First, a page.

We singers are always being told to stand up straight, but for some people this posture can feel unnatural, especially for those who have a desk-bound existence.
However, it’s a bit more subtle than just doing an impression of a Buckingham Palace guard! And in fact, if we tighten too much into a ‘good posture’ this can hinder our breath.
I wrote in my last blog about not taking in big breaths to reach the end of a phrase or sustain a held note. Posture is the key to making the lesser, more relaxed breath last on the exhale.
There are two key elements here: control of the sternum (breastbone) and control of the diaphragm.
Firstly, the sternum; this is the large, flat bone that joins your ribs together at the front (cue Tarzan, chest-beating call). If you take in a breath and let the sternum collapse down as you breathe out (I call this ‘teenage posture’ – sorry kids- see Kevin and Perry for reference 😂) the air leaves your lungs really quickly.
However, if we do the opposite and lift up through the sternum, keeping the ribcage position stable as we breathe out, we can make the air last longer – see opera singers, ballerinas, dressage riders and athletes for reference; this posture makes our breathing easier and more efficient, without the need for huge lungfulls of air, so is used in all kinds of activities.
There is then less pressure on the vocal cords as we sing, so they can do what they need more easily to produce the sounds we want.
Equally, our head position also matters, as pulling up or pushing down can affect the larynx, and the flow of air.
One of the most common breathing and postural faults is to raise the shoulders on the inhale. Try this now – if you bring your shoulders up towards your ears, you will feel the muscles in your neck tighten. This can put unnecessary tension into the throat around the vocal cords, and can cause sharpness (unwanted raising of pitch) in the singing voice.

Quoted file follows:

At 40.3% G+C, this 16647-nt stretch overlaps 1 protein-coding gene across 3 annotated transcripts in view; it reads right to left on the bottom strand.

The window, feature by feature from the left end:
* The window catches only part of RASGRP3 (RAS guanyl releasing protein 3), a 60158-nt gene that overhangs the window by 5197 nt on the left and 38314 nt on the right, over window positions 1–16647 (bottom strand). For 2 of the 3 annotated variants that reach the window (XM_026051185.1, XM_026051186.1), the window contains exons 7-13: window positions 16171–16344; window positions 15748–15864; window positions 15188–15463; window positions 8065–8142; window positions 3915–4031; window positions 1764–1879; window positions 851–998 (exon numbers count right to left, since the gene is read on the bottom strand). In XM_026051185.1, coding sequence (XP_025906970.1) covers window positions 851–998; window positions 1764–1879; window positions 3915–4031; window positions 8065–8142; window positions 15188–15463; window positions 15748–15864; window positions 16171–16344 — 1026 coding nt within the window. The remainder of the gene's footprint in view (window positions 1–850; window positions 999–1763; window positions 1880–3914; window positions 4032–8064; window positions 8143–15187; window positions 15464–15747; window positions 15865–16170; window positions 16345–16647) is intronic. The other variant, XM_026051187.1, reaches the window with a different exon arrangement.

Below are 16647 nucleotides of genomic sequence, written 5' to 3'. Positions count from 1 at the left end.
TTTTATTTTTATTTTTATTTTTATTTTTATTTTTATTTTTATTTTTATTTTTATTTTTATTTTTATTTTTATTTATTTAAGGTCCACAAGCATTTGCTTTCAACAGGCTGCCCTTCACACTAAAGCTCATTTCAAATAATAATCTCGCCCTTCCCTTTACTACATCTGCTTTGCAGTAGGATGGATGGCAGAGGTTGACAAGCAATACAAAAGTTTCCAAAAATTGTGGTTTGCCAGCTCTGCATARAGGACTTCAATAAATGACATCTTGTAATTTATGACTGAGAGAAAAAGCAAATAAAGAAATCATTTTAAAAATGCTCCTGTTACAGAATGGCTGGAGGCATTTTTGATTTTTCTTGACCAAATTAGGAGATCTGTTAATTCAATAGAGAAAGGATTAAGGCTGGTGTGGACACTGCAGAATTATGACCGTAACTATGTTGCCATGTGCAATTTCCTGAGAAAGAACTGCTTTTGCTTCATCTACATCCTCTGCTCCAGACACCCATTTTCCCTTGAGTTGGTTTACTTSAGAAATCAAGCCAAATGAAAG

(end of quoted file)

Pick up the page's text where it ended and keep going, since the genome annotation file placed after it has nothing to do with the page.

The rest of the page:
Start by having a look at your favourite singers and see what they do; some, like Jose Carreras in the header image above, are very obviously maintaining ribcage stability; others, like Dusty, are a bit more subtle. Here are a few….
So, in conclusion, maintaining stability in the ribcage, especially the sternum, head and shoulders, can help us be more comfortable using less air, which in turn frees up the voice.
In my next blog I will discuss the part the all-elusive diaphragm plays in singing – and it’s not what you might think. For anyone who has ever been told to, “sing with a strong diaphragm!” or even, “sing from the diaphragm”, this is a must-read!
For more info and practical application of the techniques and ideas discussed in this blog, please contact me or visit http://www.fionawallace.com
©️Fiona Wallace 2018